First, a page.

HOA Bill signed into law


HOA bill revised by the Legislature, signed into law by the governor

A little over a year ago, as the 2017 legislative session in Columbia drew to a close, I blocked the so-called Homeowners Association (HOA) bill that had been passed by the House. A couple months ago, however, shortly before the 2018 session ended, I negotiated a compromise with the HOA bill’s author, thereby allowing the bill to be passed by the Legislature and signed into law by the governor.

The HOA bill in 2017 contained some solid reforms: for instance, it obligated a seller of property to give copies of association documents to a purchaser and expressly provided magistrate courts (where litigants often appear pro se) with jurisdiction to adjudicate civil disputes that pertain to associations. And if that is all that it did, I would not have blocked it.

But that version of the HOA bill also created a new state agency called the Office of the Homeowners Association Ombudsman and vested it with broad powers to supervise and regulate the affairs of homeowners and associations, including the power to employ and supervise staff necessary to assist in carrying out the powers and duties.

I thought then, and still think now, that establishing a new state agency to regulate the private affairs of homeowners and associations was a bad idea – that creating a new system for the filing of complaints with an agency in Columbia, with the attendant requirement of homeowners and association officers traveling there to hash out their disputes, was in neither’s best interests.

Equally bad, I thought, was the section that laid the groundwork for the new state agency’s expansion and established a predicate for government levies; it was conceded during the subcommittee process that homeowners would end up paying fees to fund the new bureaucracy (which would be in addition to, of course, the association dues and fees they’re already paying).

At the start of the 2018 legislative session, I met with the HOA bill’s author, state Rep. Heather Crawford from Myrtle Beach, and with homeowners, realtors and property managers, to see if common ground could be reached. And over the course of several weeks we worked in good faith to resolve differences, with each committed to understanding the concerns of the others.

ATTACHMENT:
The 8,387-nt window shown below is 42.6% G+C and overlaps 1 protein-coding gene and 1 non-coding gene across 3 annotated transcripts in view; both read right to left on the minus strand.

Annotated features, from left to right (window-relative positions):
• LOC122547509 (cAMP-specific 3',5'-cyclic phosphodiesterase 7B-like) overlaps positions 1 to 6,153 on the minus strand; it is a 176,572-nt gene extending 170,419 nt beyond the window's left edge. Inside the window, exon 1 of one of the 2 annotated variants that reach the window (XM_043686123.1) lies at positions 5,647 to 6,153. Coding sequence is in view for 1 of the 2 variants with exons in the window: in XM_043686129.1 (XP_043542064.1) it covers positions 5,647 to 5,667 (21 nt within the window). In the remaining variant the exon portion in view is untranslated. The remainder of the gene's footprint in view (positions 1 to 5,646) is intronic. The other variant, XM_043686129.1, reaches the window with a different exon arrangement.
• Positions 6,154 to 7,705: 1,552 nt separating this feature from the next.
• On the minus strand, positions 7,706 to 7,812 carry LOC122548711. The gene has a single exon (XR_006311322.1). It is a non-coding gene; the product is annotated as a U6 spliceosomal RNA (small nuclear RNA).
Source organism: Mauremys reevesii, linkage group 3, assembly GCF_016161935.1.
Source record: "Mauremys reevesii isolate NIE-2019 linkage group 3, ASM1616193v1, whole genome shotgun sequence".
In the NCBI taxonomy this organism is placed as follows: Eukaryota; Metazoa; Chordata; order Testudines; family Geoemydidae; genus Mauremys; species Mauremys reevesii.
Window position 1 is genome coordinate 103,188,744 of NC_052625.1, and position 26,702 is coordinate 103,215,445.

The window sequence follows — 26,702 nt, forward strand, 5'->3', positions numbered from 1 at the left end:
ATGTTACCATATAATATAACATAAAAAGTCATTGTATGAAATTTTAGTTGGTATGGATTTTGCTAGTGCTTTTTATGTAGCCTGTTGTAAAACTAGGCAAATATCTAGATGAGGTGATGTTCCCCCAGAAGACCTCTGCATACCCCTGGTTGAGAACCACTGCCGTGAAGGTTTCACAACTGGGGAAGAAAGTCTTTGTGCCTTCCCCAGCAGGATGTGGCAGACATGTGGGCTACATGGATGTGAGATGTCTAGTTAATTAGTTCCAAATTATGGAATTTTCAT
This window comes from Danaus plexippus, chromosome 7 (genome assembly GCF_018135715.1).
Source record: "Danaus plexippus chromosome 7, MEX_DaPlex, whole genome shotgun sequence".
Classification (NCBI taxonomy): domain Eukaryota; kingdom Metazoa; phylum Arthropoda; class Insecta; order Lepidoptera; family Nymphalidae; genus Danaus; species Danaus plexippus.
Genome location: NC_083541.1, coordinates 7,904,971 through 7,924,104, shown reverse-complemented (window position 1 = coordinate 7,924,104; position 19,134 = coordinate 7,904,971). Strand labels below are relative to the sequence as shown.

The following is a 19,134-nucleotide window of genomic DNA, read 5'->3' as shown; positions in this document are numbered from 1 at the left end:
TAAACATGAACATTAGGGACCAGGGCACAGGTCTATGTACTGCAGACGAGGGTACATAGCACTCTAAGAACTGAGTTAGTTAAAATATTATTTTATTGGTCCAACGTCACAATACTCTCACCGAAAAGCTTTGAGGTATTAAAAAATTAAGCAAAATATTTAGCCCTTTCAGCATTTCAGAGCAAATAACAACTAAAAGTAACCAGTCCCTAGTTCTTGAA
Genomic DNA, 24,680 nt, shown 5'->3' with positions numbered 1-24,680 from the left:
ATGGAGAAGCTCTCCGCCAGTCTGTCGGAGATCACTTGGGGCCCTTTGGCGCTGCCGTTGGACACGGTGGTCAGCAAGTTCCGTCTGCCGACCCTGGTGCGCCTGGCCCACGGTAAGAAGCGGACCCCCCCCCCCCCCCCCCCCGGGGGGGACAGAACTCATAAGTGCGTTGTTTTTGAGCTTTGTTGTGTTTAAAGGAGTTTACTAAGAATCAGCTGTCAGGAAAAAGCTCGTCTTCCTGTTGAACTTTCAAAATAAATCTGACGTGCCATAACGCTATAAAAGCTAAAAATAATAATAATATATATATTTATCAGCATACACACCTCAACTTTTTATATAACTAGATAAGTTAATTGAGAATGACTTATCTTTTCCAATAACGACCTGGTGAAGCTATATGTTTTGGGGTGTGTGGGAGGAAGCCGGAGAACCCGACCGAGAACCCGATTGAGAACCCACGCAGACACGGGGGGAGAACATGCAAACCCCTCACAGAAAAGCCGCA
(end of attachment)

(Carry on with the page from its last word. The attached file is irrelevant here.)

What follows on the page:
They understood that, for me, creating a new state agency and giving it regulatory authority over what I consider to be essentially private contractual relationships was a deal killer, and that the Office of the Homeowners Association Ombudsman had to be completely excised from the HOA bill. And so it was.

For my part, I came to understand that, for Rep. Crawford, the most important thing was to insure that homeowners got actual notice of meetings where an association intended to consider fee increases. She pointed out that many homeowners associations are not incorporated under the South Carolina Nonprofit Corporation Act and, without the constraints imposed by that act, had a track record of running roughshod over homeowners.

So we added language to the HOA bill to provide that, in cases where it is not governed by the state’s Nonprofit Act, “the homeowners association must provide notice to homeowners at least forty-eight hours in advance of the meeting in which a decision to raise the annual budget is made.”

I also came to understand that homeowners are often not aware of their rights and obligations under restrictive covenants, and that for many the hiring of an attorney is a prohibitively expensive option.

To address this, we added language that directed the state Department of Consumer Affairs to include on its website information on the governance of homeowners associations and other educational materials about associations, “including general information about the roles, rights, and responsibilities of the board, declarant, homeowners, and other parties.”

Our finished work product ended up being something all sides were happy with, and Rep. Crawford and I offered it as a comprehensive amendment to the HOA bill. The bill as amended was then passed unanimously by both legislative chambers and signed into law by the governor. Now that’s the kind of outcome we need more of in Columbia.

Paid for and authorized by the Beaufort County Republican Party.

Not Authorized by any Candidate or Candidate's Committee.